|Bilateral Corneal Perforation in a Patient Under Anti-PD1 Therapy
|We present a case with relapsing sterile corneal ulcerations leading to perforation linked with pembrolizumab therapy.
|A 68-year-old man presented to our clinic with conjunctivitis-like complaints for the past 3 weeks. Before these complaints, there was no history of ocular disease. Eighteen months earlier, he was diagnosed with adenocarcinoma of the right lung. Because there was a high PDL1 expression, pembrolizumab was initiated, with a good initial treatment response. At cycle 21, he started reporting complaints of pain and swelling of the wrists and shoulders, weight loss, fatigue, and ocular discharge.
At presentation in our eye clinic, he had a painful right eye with diffuse conjunctival injection, a flat anterior chamber, and a corneal perforation with iris incarceration
inferiorly. Two failed attempts were made to close the perforation with a bandage contact lens. 10 days later, a tectonic penetrating keratoplasty was performed under general anesthesia. Two weeks after the penetrating keratoplasty, our patient developed a large central epithelial defect (4 mm diameter) within the graft.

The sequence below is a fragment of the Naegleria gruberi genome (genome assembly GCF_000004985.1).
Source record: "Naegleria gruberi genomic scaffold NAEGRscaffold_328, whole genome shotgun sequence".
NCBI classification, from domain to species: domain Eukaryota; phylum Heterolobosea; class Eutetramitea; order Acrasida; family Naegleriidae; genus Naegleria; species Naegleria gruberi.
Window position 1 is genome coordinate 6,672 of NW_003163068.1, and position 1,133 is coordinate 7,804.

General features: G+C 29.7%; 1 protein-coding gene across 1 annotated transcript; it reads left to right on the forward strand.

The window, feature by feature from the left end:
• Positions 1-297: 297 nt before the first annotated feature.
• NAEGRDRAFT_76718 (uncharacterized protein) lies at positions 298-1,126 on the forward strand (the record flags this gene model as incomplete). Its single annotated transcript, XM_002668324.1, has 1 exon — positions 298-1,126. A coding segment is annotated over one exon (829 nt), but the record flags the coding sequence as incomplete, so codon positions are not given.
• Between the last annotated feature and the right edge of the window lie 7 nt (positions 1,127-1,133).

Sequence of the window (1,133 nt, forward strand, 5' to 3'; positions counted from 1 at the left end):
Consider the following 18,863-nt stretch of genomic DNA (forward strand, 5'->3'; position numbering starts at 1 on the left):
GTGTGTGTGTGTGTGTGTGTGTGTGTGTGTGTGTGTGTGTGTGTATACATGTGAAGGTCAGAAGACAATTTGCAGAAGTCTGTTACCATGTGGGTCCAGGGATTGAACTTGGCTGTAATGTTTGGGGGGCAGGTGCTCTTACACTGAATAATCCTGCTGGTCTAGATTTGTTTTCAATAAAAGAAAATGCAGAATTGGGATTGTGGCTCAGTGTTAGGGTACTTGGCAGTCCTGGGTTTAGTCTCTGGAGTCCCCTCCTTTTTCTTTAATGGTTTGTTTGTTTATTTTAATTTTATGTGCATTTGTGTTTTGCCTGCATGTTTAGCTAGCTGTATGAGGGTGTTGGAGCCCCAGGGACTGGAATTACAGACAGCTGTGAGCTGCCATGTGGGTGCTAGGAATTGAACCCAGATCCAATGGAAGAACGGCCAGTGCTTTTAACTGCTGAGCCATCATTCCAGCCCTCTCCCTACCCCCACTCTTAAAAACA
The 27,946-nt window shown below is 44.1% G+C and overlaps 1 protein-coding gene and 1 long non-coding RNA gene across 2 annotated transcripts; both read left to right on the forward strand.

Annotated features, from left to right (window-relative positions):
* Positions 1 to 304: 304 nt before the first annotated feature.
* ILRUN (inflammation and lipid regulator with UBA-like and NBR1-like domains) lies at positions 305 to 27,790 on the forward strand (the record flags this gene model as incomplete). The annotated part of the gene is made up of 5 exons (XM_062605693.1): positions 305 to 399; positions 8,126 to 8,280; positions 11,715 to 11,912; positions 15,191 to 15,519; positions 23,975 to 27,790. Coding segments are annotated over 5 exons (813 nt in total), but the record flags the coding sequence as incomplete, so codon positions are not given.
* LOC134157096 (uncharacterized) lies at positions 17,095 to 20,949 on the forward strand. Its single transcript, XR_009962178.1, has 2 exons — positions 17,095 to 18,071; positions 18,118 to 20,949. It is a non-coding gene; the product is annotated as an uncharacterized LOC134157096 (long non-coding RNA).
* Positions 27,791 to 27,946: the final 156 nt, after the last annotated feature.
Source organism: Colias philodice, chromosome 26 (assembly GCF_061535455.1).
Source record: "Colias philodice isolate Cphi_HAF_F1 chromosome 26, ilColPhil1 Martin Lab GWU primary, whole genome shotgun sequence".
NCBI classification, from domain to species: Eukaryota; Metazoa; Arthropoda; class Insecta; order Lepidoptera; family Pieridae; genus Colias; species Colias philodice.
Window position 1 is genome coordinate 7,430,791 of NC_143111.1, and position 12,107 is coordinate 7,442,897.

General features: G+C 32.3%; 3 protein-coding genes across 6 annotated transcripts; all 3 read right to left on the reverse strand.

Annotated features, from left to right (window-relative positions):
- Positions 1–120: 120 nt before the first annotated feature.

|Two weeks after initiating autologous serum, the epithelial defect in the right eye was closed. After 1 additional cycle of pembrolizumab we found a small sterile corneal perforation in the left eye, without any sign of inflammation in the anterior chamber. The graft in the right eye showed 75% thinning inferiorly. Therapy with autologous serum was promptly initiated hourly injection the left eye.
|This case suggests that pembrolizumab therapy could play a causative role in the development of corneal ulceration, leading to perforation. We also describe the successful treatment with autologous serum drops, where conventional therapy offered no cure.
|Conflict of interest